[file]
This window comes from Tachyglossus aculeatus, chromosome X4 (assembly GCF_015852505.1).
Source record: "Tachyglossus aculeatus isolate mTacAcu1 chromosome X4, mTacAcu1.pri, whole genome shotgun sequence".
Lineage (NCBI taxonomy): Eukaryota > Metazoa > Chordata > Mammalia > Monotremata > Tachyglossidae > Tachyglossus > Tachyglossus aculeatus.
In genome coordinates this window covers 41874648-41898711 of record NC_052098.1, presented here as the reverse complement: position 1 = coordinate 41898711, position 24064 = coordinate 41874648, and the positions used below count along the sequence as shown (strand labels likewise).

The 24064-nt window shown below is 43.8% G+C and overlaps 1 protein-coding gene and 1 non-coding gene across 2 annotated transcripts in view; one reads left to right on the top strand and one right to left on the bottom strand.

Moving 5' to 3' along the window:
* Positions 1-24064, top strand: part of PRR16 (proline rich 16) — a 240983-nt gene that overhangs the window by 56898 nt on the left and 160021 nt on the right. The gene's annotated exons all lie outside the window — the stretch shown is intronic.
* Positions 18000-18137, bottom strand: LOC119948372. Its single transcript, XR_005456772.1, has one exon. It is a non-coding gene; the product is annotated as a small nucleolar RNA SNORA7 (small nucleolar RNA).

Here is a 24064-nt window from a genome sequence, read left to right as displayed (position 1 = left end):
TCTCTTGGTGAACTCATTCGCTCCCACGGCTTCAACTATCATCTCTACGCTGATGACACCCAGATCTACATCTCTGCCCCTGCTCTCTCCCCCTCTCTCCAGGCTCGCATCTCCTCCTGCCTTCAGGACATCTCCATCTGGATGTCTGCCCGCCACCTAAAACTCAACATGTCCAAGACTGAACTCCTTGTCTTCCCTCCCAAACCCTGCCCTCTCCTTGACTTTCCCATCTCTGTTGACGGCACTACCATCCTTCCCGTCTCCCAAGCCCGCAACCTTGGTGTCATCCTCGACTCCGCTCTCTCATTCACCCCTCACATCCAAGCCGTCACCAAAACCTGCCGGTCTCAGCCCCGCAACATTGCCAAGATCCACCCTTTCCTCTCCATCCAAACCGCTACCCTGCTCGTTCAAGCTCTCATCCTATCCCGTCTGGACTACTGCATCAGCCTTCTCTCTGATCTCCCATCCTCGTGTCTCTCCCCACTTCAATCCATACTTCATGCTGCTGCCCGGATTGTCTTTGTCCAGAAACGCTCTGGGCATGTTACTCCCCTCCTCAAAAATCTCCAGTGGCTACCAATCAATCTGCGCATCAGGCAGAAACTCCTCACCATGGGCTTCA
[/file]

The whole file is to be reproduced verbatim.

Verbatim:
This window comes from Tachyglossus aculeatus, chromosome X4 (assembly GCF_015852505.1).
Source record: "Tachyglossus aculeatus isolate mTacAcu1 chromosome X4, mTacAcu1.pri, whole genome shotgun sequence".
Lineage (NCBI taxonomy): Eukaryota > Metazoa > Chordata > Mammalia > Monotremata > Tachyglossidae > Tachyglossus > Tachyglossus aculeatus.
In genome coordinates this window covers 41874648-41898711 of record NC_052098.1, presented here as the reverse complement: position 1 = coordinate 41898711, position 24064 = coordinate 41874648, and the positions used below count along the sequence as shown (strand labels likewise).

The 24064-nt window shown below is 43.8% G+C and overlaps 1 protein-coding gene and 1 non-coding gene across 2 annotated transcripts in view; one reads left to right on the top strand and one right to left on the bottom strand.

Moving 5' to 3' along the window:
* Positions 1-24064, top strand: part of PRR16 (proline rich 16) — a 240983-nt gene that overhangs the window by 56898 nt on the left and 160021 nt on the right. The gene's annotated exons all lie outside the window — the stretch shown is intronic.
* Positions 18000-18137, bottom strand: LOC119948372. Its single transcript, XR_005456772.1, has one exon. It is a non-coding gene; the product is annotated as a small nucleolar RNA SNORA7 (small nucleolar RNA).

Here is a 24064-nt window from a genome sequence, read left to right as displayed (position 1 = left end):
TCTCTTGGTGAACTCATTCGCTCCCACGGCTTCAACTATCATCTCTACGCTGATGACACCCAGATCTACATCTCTGCCCCTGCTCTCTCCCCCTCTCTCCAGGCTCGCATCTCCTCCTGCCTTCAGGACATCTCCATCTGGATGTCTGCCCGCCACCTAAAACTCAACATGTCCAAGACTGAACTCCTTGTCTTCCCTCCCAAACCCTGCCCTCTCCTTGACTTTCCCATCTCTGTTGACGGCACTACCATCCTTCCCGTCTCCCAAGCCCGCAACCTTGGTGTCATCCTCGACTCCGCTCTCTCATTCACCCCTCACATCCAAGCCGTCACCAAAACCTGCCGGTCTCAGCCCCGCAACATTGCCAAGATCCACCCTTTCCTCTCCATCCAAACCGCTACCCTGCTCGTTCAAGCTCTCATCCTATCCCGTCTGGACTACTGCATCAGCCTTCTCTCTGATCTCCCATCCTCGTGTCTCTCCCCACTTCAATCCATACTTCATGCTGCTGCCCGGATTGTCTTTGTCCAGAAACGCTCTGGGCATGTTACTCCCCTCCTCAAAAATCTCCAGTGGCTACCAATCAATCTGCGCATCAGGCAGAAACTCCTCACCATGGGCTTCA